Twenty years from now, some future version of CNN will publish a new list of the top medical advances. The health policy decisions that we make today will shape that list, yet no one is discussing them. How will planned reductions in Medicare payments affect innovation? Will efforts to promote pricing transparency, in the absence of comparable data on outcomes, drive consumers away from providers who use more costly technologies? Will narrow network plans be followed by narrow technology plans (that limit reimbursements for expensive technologies?) How will the newly created independent payment advisory board (IPAB) weigh the role of innovation incentives when establishing payment rates for existing technologies? Will further government encroachments into health care system, perhaps by taking a step closer to a single payer model, avoid draconian cuts in payments for technology?
In the absence of a debate about these issues, we worry that the federal government will take the politically expedient view by saving money today while sacrificing innovation in the future. After all, we will all reward politicians for the cost savings, but how can punish them for innovations that are never realized? If we implement the wrong policies, then Americans (and the rest of the world) might find themselves in a perverse version of Waiting for Godot, waiting in vain for medical advances that can only be dreamed of, because the innovators lack the financial incentives to turn dreams into reality.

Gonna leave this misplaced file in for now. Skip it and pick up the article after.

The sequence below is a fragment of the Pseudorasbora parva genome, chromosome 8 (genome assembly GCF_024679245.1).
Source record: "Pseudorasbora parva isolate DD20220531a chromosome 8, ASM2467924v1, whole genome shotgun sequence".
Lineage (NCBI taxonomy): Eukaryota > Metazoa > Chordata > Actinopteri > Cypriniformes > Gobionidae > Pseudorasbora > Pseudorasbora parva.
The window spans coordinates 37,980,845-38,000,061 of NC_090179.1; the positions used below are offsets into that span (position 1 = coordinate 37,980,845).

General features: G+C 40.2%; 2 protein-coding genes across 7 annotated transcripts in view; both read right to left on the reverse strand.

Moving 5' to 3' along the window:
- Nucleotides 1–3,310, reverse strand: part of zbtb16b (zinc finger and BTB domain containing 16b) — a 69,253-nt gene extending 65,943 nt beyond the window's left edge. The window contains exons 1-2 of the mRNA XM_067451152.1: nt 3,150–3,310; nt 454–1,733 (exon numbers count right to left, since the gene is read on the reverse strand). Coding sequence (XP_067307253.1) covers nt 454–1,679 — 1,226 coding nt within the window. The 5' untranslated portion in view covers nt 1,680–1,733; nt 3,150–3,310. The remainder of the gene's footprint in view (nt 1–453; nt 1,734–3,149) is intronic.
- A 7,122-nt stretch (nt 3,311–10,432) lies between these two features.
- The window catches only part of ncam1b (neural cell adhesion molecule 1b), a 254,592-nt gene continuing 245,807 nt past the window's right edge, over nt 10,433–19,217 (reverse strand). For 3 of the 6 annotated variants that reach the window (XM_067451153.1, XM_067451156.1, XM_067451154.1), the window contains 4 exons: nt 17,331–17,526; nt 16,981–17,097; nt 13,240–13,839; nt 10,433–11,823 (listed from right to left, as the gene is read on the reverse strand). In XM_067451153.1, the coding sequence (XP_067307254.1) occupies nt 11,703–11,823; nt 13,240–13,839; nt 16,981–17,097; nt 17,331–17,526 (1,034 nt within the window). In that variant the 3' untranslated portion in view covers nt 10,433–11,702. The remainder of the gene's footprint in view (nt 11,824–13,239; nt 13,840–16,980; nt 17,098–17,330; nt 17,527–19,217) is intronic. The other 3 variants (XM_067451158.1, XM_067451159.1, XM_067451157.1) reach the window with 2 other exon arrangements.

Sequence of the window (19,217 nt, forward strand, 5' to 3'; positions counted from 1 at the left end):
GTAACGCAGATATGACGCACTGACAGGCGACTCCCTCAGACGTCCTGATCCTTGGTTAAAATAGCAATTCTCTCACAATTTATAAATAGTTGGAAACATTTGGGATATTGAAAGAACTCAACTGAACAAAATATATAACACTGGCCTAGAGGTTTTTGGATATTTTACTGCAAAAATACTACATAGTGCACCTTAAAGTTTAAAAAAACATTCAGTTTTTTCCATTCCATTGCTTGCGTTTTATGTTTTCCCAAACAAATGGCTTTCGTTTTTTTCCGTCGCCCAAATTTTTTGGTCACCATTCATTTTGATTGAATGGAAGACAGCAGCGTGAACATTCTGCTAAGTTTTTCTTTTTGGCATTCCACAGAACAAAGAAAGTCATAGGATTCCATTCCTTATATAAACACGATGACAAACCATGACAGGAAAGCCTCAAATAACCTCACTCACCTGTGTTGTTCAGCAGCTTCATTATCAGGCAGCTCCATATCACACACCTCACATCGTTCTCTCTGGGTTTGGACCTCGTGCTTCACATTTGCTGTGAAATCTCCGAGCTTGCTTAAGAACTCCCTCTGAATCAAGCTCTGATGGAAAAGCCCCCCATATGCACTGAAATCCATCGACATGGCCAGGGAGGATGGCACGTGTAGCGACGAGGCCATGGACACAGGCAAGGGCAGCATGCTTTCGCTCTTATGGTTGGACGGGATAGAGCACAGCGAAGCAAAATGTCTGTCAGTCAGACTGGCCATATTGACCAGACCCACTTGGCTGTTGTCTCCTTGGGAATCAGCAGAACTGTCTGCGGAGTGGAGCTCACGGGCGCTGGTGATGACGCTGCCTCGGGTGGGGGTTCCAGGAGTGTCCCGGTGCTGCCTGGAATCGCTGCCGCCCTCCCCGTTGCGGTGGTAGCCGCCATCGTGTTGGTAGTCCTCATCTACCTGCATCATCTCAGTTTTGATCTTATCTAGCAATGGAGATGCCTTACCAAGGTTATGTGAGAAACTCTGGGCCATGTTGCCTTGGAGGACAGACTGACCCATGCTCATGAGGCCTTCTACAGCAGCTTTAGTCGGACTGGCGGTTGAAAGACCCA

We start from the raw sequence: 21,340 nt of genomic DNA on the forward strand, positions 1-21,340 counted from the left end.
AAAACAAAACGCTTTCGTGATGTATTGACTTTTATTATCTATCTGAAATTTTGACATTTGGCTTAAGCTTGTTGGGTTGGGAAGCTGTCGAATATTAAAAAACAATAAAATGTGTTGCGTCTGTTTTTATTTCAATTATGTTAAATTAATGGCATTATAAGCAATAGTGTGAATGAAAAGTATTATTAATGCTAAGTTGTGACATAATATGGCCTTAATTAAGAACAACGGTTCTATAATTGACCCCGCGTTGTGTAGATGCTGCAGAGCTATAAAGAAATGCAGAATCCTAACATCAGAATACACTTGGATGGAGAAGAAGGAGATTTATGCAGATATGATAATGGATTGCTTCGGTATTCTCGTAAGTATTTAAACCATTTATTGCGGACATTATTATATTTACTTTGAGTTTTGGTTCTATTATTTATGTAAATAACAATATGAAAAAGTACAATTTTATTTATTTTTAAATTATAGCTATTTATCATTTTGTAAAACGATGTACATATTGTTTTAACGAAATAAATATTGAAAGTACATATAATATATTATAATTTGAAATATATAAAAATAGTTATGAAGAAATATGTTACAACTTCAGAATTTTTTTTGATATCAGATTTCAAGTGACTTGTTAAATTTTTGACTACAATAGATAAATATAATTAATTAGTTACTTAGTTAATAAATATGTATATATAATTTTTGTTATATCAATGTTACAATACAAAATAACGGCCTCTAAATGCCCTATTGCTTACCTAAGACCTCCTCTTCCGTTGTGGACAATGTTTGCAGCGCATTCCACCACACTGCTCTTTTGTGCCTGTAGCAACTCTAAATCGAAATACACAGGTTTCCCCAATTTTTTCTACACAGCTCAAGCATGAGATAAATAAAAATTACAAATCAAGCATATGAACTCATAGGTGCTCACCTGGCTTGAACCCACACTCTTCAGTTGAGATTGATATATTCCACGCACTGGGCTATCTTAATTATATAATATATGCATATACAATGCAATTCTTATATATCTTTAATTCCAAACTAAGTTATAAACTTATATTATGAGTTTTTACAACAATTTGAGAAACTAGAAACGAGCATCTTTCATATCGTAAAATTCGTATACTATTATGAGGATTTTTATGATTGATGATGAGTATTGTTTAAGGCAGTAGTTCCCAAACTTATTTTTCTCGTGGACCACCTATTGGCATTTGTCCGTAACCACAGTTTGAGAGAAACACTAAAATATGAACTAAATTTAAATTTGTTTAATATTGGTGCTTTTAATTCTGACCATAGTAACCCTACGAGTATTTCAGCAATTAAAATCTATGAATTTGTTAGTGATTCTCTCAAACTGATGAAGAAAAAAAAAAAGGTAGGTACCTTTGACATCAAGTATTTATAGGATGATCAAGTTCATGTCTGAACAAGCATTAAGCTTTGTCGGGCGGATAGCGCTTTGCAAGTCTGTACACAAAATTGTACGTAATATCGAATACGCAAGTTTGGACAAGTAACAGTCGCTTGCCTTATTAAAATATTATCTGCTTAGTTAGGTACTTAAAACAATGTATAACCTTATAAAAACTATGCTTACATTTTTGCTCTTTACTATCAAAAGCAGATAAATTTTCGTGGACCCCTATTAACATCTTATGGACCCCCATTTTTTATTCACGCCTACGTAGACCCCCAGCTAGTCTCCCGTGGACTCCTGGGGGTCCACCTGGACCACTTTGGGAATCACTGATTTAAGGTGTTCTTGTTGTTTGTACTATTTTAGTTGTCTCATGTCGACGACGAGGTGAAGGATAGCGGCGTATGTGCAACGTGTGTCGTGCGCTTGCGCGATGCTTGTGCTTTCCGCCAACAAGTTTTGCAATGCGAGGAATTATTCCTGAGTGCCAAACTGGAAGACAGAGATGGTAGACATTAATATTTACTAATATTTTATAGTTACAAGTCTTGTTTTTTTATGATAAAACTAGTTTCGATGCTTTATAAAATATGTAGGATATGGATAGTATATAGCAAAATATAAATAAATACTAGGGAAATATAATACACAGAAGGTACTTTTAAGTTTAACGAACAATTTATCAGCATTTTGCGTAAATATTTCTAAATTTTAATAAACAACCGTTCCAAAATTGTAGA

As we continue to evaluate the launch of the exchanges, let us remember that expanding access is the easy part of health reform. Getting right the dynamics of technological change is much harder, and, we believe, much more important. Let’s start having that conversation before it is too late.
David Dranove, PhD is the Walter McNerney Distinguished Professor of Health Industry Management at Northwestern University’s Kellogg Graduate School of Management, where he is also Professor of Management and Strategy and Director of the Health Enterprise Management Program. He has published over 80 research articles and book chapters and written five books, including “The Economic Evolution of American Healthcare and Code Red.”